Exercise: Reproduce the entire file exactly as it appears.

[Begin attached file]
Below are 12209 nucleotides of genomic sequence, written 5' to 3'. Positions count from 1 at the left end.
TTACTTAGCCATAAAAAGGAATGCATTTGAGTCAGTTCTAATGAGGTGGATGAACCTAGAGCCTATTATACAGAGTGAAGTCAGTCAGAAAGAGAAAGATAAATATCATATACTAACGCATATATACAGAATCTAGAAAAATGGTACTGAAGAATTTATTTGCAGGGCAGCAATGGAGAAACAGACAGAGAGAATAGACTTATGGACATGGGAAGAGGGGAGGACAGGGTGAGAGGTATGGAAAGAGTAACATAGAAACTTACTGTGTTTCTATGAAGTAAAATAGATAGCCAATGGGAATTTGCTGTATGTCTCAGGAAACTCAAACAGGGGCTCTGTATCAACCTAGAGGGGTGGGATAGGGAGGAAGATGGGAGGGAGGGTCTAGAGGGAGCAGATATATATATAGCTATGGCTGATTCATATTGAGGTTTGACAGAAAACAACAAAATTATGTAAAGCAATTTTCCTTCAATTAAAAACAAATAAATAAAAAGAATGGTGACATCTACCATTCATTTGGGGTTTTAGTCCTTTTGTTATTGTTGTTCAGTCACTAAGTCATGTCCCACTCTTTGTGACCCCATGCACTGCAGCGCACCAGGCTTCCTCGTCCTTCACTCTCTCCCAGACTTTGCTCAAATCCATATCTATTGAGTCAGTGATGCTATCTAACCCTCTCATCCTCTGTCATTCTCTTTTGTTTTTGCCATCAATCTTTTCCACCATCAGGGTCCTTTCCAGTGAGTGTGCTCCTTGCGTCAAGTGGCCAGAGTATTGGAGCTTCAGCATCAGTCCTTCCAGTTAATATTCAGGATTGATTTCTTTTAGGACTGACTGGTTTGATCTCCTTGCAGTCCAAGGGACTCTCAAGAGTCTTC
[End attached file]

Below are 12209 nucleotides of genomic sequence, written 5' to 3'. Positions count from 1 at the left end.
TTACTTAGCCATAAAAAGGAATGCATTTGAGTCAGTTCTAATGAGGTGGATGAACCTAGAGCCTATTATACAGAGTGAAGTCAGTCAGAAAGAGAAAGATAAATATCATATACTAACGCATATATACAGAATCTAGAAAAATGGTACTGAAGAATTTATTTGCAGGGCAGCAATGGAGAAACAGACAGAGAGAATAGACTTATGGACATGGGAAGAGGGGAGGACAGGGTGAGAGGTATGGAAAGAGTAACATAGAAACTTACTGTGTTTCTATGAAGTAAAATAGATAGCCAATGGGAATTTGCTGTATGTCTCAGGAAACTCAAACAGGGGCTCTGTATCAACCTAGAGGGGTGGGATAGGGAGGAAGATGGGAGGGAGGGTCTAGAGGGAGCAGATATATATATAGCTATGGCTGATTCATATTGAGGTTTGACAGAAAACAACAAAATTATGTAAAGCAATTTTCCTTCAATTAAAAACAAATAAATAAAAAGAATGGTGACATCTACCATTCATTTGGGGTTTTAGTCCTTTTGTTATTGTTGTTCAGTCACTAAGTCATGTCCCACTCTTTGTGACCCCATGCACTGCAGCGCACCAGGCTTCCTCGTCCTTCACTCTCTCCCAGACTTTGCTCAAATCCATATCTATTGAGTCAGTGATGCTATCTAACCCTCTCATCCTCTGTCATTCTCTTTTGTTTTTGCCATCAATCTTTTCCACCATCAGGGTCCTTTCCAGTGAGTGTGCTCCTTGCGTCAAGTGGCCAGAGTATTGGAGCTTCAGCATCAGTCCTTCCAGTTAATATTCAGGATTGATTTCTTTTAGGACTGACTGGTTTGATCTCCTTGCAGTCCAAGGGACTCTCAAGAGTCTTC